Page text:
Consumers considering the guide should understand that is not a guide to the best search engine marketing firms out there. There are no doubt good firms in the guide, but there are also plenty of good firms not in it.
Inclusion in the guide shouldn't be seen as a stamp of approval, nor should you immediately consider a company that is not listed as having done something wrong. Instead, use some of the good advice that the guide gives about choosing a firm, in order to review companies that you are interested in yourself.
For those running search engine marketing firms, should you seek to be included? Certainly many of the firms I've spoken with who are listed in the guide say they've had substantial increases in business, and MarketingSherpa confirms that many in the guide are seeing lots of new clients. Your business could go up, if you are listed.
Of course, it's also possible that you'll get a bad review. Consider the criteria that MarketingSherpa rates on, then try to measure yourself. If you think you'd do badly, it may be that the wise decision is to pass on being reviewed. Alternatively, you might consider changing the tactics you use.
Buyer's Guide to Search Engine Optimization & Positioning Firms
Information about the guide and the ability to purchase it online, from MarketingSherpa. FYI, the odd URL is not an affiliate link -- simply the format MarketingSherpa uses for its pages. Search Engine Watch does not benefit if you purchase a report.
I had problems getting to the store site when reverifying links before posting this article. If you also have problems, try visiting the MarketingSherpa site itself, to see if they post a different link to reach the report form.
Surplus Of Search Engine Marketing Reports
The Search Engine Report, Oct. 2, 2001
Includes the last review of the Buyer's Guide. Search Engine Watch members: use the link at the top of the article to reach the extended review.
Desperately Seeking Search Engine Marketing Standards
The Search Engine Report, Nov. 5, 2001
Examines how different philosophies among marketers and a lack of guidance from the search engines themselves make this a difficult challenge. Search Engine Watch members: use the link at the top of the article to reach the extended article.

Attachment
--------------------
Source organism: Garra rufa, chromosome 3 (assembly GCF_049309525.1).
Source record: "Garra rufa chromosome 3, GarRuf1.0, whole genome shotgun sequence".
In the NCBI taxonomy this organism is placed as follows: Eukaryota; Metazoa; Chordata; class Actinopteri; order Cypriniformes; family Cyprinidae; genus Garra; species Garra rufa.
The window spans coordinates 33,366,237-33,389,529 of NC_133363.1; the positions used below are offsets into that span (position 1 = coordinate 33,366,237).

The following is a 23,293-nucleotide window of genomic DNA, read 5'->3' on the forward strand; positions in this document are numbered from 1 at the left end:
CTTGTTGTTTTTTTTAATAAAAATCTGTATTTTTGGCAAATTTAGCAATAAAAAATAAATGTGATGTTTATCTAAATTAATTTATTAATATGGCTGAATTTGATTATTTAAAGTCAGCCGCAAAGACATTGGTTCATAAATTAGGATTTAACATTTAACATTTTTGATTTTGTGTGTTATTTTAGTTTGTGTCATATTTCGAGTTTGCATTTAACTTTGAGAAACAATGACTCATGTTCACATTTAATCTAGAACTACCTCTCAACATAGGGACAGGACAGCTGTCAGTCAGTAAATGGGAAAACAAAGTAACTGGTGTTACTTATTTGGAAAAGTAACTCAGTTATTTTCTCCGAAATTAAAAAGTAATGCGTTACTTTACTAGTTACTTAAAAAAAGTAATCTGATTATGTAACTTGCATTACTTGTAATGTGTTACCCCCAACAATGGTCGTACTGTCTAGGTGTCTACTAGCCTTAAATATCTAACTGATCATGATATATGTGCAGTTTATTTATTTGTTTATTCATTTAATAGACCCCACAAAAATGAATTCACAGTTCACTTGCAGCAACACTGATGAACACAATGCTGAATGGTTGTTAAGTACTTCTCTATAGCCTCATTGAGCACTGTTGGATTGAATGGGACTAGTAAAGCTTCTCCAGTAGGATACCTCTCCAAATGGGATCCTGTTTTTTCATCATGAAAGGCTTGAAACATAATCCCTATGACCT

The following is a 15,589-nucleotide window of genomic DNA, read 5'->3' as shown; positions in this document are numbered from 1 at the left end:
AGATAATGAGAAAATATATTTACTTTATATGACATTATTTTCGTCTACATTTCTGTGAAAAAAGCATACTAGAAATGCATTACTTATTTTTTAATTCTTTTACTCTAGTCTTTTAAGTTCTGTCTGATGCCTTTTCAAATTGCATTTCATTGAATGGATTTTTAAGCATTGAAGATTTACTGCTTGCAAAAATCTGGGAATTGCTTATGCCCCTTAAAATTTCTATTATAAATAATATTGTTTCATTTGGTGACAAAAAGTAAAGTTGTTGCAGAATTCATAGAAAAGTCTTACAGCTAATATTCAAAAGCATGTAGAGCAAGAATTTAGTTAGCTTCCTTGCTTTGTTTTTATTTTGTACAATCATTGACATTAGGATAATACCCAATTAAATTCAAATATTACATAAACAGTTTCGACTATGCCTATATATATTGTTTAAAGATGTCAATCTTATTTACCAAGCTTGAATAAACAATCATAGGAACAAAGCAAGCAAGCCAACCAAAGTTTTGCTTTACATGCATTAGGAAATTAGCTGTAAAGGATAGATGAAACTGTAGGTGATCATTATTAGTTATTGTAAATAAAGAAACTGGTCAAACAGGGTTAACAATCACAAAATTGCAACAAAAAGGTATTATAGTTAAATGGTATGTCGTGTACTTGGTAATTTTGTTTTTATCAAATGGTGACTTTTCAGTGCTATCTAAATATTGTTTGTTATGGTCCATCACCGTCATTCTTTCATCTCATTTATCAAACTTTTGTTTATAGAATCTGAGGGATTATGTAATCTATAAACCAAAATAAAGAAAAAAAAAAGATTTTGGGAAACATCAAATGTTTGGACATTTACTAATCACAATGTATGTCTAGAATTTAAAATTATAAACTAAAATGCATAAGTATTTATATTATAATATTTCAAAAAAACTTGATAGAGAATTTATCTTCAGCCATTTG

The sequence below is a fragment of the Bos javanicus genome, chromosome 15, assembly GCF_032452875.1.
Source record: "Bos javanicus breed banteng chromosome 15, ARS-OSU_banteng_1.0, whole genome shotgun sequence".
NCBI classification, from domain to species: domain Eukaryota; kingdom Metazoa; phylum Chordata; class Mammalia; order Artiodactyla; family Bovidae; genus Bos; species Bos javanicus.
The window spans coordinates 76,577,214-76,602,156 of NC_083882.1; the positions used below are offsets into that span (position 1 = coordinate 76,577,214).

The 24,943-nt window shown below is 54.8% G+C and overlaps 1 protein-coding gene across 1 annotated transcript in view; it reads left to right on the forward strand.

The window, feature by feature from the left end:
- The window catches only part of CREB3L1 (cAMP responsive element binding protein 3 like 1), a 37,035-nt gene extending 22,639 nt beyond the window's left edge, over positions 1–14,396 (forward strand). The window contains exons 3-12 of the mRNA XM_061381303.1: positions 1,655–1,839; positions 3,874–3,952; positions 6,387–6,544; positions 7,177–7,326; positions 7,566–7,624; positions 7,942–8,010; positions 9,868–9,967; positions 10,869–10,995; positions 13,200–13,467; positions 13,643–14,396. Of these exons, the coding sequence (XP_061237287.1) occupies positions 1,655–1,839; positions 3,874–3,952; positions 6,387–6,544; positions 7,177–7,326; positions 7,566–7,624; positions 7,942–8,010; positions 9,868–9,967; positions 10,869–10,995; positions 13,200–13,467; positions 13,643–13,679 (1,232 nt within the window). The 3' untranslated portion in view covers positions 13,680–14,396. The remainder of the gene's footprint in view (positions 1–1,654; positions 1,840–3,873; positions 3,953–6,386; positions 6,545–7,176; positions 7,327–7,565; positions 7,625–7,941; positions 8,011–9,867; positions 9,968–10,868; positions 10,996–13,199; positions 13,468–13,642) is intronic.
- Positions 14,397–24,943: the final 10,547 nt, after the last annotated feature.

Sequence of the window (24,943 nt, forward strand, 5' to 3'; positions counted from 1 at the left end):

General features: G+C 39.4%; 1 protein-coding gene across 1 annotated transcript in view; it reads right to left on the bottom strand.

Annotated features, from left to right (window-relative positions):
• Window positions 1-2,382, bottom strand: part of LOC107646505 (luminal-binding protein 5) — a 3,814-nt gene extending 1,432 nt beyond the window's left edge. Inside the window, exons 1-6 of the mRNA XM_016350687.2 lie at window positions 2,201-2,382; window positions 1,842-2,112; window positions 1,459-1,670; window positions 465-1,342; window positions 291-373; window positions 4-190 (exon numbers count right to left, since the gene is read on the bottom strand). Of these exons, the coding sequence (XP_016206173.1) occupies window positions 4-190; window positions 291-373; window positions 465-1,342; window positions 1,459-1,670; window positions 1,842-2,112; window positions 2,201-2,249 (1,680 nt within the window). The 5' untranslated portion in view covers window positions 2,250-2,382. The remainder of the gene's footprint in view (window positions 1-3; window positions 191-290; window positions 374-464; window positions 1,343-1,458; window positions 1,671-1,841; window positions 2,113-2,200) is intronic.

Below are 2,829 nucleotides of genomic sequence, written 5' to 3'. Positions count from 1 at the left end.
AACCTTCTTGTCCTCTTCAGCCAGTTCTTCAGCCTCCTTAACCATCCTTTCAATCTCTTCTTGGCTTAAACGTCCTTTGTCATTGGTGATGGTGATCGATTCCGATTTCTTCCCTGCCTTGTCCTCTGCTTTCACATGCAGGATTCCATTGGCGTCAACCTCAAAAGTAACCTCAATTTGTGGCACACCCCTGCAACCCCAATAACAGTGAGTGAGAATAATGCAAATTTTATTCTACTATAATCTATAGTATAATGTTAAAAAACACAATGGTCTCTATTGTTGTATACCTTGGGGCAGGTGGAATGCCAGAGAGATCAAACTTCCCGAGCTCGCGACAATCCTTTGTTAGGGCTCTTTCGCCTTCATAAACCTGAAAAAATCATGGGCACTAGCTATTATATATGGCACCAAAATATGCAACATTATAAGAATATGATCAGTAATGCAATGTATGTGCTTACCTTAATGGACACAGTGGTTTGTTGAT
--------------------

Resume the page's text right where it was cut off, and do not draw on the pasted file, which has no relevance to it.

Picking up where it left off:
Ethical Search Engine Marketing Committee
WAIM, Feb. 16, 2002
The World Association of Internet Marketers is trying to move forward with creating standards for search engine marketing, through the creation of a new committee.
The MarketingSherpa Guide to SEO Debate
Oneupweb, March 2002
Oneupweb's Lisa Wehr outlines her concerns with the MarketingSherpa report. Includes responses sent by MarketingSherpa, as well as comments from other firms in the industry -- pro and con -- about the guide.
MarketingSherpa SEOP Guide Nomination Form
Firms interested in being reviewed for the guide's third edition can nominate themselves here.
MarketingSherpa SEOP Guide Client Comments
Been the client of a search engine marketing firm? You can contribute your comments about particular firms to MarketingSherpa via this form.
iProspect Ranks #1 Among Search Engine Optimization Firms;
Earns the Only A+ Rating in Industry-Wide Study
iProspect, March 12, 2002
iProspect is more than happy with the MarketingSherpa ratings, having earned the only A+ among the firms reviewed, as it explained in a press release last month.
New online listing guide to those offering SEO services, planned to launch in June 2002.
Interview With Edward Lewis, Creator of The SEO Consultants Directory
The Search Light, March 20, 2002
More details about the planned SEO Consultants Directory.
Behind the Scenes at the SEO Industry's First Buyer's Guide: Part 1
SEO Today, Dec. 19, 2001
Explains how the Buyer's Guide came to be and how ratings were added to the second update.
Behind the Scenes at the SEO Industry's First Buyer's Guide: Part 2
SEO Today, Jan. 10, 2002
Covers surprises the guide found about a significant number of firms failing to follow what it considers best practices and other findings.